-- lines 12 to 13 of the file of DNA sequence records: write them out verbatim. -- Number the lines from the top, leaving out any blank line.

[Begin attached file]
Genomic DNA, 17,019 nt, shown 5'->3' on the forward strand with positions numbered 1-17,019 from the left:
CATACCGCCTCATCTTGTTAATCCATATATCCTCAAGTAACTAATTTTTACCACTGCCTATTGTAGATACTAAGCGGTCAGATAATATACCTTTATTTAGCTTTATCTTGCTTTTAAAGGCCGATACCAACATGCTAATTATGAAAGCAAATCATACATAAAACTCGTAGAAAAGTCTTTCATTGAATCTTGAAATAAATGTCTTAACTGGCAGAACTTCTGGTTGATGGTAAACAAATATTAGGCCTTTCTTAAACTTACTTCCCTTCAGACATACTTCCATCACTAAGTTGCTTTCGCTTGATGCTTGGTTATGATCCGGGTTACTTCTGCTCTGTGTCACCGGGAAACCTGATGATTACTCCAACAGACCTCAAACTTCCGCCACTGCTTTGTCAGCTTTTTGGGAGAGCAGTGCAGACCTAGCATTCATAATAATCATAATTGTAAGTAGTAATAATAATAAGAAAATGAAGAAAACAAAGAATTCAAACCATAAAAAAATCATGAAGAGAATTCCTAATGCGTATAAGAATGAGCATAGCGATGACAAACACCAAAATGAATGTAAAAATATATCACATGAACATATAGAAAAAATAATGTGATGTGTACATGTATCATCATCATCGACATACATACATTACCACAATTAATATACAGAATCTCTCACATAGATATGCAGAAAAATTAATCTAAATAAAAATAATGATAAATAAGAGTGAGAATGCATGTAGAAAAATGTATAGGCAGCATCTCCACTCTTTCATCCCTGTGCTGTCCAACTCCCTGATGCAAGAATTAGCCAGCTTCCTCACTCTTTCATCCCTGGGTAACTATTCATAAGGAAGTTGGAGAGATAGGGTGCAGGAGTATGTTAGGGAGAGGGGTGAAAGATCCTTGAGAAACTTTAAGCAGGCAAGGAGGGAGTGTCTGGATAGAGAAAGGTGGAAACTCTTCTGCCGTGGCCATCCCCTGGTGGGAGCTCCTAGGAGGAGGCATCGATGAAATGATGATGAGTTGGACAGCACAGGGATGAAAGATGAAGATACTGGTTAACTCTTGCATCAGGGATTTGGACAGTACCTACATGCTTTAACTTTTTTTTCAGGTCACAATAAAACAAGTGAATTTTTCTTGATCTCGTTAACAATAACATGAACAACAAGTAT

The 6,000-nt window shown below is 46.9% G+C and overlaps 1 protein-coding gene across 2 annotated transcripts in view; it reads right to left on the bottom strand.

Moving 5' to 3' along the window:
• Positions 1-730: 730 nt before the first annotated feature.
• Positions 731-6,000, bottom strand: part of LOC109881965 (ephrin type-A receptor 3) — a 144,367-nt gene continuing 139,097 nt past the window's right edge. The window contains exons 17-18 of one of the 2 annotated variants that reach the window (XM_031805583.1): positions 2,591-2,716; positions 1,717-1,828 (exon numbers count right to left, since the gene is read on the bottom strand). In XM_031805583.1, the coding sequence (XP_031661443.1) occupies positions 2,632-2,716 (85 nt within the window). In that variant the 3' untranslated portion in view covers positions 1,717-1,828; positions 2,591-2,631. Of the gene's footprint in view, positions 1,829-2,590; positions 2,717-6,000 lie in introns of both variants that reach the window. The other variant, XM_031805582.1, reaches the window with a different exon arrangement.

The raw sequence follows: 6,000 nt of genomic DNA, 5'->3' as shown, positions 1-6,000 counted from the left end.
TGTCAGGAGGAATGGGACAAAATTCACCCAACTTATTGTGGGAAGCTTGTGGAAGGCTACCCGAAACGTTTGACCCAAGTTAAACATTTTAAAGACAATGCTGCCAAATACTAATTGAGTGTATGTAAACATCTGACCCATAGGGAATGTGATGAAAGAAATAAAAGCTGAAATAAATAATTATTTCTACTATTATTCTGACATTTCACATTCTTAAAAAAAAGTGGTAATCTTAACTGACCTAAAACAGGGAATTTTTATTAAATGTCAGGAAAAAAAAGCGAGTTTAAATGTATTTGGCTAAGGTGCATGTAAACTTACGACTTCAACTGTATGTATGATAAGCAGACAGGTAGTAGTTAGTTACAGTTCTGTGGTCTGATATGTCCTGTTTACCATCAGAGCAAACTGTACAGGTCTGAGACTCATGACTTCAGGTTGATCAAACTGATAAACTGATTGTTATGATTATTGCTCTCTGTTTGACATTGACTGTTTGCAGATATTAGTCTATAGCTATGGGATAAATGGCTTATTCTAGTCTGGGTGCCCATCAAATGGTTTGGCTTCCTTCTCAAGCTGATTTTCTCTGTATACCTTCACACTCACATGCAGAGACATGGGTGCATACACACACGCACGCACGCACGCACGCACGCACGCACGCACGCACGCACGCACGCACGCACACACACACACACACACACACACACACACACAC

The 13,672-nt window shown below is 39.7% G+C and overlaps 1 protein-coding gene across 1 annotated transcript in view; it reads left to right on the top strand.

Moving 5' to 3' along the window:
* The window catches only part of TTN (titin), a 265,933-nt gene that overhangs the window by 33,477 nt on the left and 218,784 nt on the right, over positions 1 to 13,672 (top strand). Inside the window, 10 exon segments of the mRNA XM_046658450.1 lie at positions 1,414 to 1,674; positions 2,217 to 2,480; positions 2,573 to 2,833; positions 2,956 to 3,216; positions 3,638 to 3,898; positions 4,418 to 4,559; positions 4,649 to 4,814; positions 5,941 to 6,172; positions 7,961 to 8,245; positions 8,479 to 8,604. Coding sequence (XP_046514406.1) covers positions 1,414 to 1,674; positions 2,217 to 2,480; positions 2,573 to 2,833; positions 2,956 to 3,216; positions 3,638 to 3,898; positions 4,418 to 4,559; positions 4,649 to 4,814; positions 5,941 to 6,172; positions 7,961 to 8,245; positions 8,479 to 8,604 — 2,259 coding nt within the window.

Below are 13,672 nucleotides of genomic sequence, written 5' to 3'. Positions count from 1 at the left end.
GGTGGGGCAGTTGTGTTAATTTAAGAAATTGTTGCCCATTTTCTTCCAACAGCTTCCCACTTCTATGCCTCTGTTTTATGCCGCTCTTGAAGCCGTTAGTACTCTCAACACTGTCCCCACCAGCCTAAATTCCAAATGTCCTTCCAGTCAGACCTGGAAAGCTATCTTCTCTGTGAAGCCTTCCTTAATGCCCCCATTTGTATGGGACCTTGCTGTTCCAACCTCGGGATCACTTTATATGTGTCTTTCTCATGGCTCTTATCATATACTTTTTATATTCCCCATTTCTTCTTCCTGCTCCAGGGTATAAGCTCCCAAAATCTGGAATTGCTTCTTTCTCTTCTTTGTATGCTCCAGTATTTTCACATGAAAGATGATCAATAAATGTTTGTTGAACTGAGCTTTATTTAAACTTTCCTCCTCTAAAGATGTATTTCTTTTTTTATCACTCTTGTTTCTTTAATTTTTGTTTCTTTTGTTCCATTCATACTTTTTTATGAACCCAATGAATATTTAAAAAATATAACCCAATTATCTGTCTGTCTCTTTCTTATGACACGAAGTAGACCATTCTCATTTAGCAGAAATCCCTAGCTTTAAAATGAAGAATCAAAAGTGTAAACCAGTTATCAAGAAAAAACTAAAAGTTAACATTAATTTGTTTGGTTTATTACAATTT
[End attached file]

Below are 13,672 nucleotides of genomic sequence, written 5' to 3'. Positions count from 1 at the left end.
GGTGGGGCAGTTGTGTTAATTTAAGAAATTGTTGCCCATTTTCTTCCAACAGCTTCCCACTTCTATGCCTCTGTTTTATGCCGCTCTTGAAGCCGTTAGTACTCTCAACACTGTCCCCACCAGCCTAAATTCCAAATGTCCTTCCAGTCAGACCTGGAAAGCTATCTTCTCTGTGAAGCCTTCCTTAATGCCCCCATTTGTATGGGACCTTGCTGTTCCAACCTCGGGATCACTTTATATGTGTCTTTCTCATGGCTCTTATCATATACTTTTTATATTCCCCATTTCTTCTTCCTGCTCCAGGGTATAAGCTCCCAAAATCTGGAATTGCTTCTTTCTCTTCTTTGTATGCTCCAGTATTTTCACATGAAAGATGATCAATAAATGTTTGTTGAACTGAGCTTTATTTAAACTTTCCTCCTCTAAAGATGTATTTCTTTTTTTATCACTCTTGTTTCTTTAATTTTTGTTTCTTTTGTTCCATTCATACTTTTTTATGAACCCAATGAATATTTAAAAAATATAACCCAATTATCTGTCTGTCTCTTTCTTATGACACGAAGTAGACCATTCTCATTTAGCAGAAATCCCTAGCTTTAAAATGAAGAATCAAAAGTGTAAACCAGTTATCAAGAAAAAACTAAAAGTTAACATTAATTTGTTTGGTTTATTACAATTT